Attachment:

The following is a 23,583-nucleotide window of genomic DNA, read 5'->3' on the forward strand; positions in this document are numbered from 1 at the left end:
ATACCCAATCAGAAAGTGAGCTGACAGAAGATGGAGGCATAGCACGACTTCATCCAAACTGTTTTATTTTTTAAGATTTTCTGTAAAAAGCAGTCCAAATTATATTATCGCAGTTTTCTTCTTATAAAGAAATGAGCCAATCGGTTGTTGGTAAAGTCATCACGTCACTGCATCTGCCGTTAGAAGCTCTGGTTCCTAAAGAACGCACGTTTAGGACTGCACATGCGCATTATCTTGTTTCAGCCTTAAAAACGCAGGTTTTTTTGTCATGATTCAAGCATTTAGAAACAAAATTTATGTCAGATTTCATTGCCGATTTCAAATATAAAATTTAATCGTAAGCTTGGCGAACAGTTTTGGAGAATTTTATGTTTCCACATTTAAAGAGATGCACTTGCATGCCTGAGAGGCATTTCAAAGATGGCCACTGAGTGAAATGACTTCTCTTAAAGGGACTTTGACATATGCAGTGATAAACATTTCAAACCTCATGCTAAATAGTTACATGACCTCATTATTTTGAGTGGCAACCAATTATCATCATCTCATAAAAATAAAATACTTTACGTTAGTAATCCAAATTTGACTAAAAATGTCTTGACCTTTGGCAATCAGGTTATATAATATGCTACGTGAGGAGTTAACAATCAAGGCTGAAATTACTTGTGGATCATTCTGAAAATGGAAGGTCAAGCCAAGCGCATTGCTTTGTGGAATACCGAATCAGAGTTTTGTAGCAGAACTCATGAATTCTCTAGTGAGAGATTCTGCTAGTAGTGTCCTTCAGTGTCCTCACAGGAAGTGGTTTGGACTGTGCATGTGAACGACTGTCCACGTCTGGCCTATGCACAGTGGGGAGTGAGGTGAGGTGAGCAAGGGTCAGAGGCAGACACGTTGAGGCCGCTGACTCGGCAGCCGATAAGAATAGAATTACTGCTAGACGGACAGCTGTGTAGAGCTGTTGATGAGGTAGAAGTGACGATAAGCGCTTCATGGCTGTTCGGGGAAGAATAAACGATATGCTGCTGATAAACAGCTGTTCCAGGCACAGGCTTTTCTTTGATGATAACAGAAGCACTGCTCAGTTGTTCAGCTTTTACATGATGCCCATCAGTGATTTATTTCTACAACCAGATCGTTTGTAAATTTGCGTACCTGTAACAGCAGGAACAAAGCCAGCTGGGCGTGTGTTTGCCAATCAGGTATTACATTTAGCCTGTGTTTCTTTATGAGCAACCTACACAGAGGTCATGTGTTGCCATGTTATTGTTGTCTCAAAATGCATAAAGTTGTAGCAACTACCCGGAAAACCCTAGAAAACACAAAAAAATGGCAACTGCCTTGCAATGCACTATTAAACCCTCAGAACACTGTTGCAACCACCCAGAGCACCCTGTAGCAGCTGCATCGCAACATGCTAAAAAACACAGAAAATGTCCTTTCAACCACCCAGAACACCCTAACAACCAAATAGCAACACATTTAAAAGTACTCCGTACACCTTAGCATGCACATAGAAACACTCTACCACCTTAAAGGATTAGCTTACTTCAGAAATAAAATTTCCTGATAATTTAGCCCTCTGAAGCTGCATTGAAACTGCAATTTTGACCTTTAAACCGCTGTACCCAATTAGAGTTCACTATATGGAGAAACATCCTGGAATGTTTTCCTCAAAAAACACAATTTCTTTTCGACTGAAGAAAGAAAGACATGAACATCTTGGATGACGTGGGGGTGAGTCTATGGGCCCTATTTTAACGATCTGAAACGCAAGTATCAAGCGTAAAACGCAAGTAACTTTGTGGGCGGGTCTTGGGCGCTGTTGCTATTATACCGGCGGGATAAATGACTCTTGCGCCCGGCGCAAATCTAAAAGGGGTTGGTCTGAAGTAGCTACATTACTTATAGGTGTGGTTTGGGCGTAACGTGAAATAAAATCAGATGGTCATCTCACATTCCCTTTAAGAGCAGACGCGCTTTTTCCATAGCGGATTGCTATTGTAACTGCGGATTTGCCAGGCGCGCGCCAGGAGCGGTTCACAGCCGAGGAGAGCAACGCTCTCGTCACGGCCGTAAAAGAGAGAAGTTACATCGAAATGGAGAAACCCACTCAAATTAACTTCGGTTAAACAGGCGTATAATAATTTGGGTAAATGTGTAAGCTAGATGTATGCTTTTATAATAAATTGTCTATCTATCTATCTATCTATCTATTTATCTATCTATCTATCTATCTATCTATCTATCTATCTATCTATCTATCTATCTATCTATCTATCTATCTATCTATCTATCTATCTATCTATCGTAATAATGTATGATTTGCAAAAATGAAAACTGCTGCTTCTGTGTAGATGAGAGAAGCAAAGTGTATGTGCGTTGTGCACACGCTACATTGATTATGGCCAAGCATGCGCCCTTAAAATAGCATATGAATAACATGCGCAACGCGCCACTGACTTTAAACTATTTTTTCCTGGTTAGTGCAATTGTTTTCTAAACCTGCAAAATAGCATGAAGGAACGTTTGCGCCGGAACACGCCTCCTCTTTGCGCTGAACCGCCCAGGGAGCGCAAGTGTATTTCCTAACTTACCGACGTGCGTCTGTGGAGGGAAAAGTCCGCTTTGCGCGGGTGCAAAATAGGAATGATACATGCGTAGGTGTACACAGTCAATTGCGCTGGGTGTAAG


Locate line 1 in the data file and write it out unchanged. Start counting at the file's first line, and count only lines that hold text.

The following is a 23,583-nucleotide window of genomic DNA, read 5'->3' on the forward strand; positions in this document are numbered from 1 at the left end: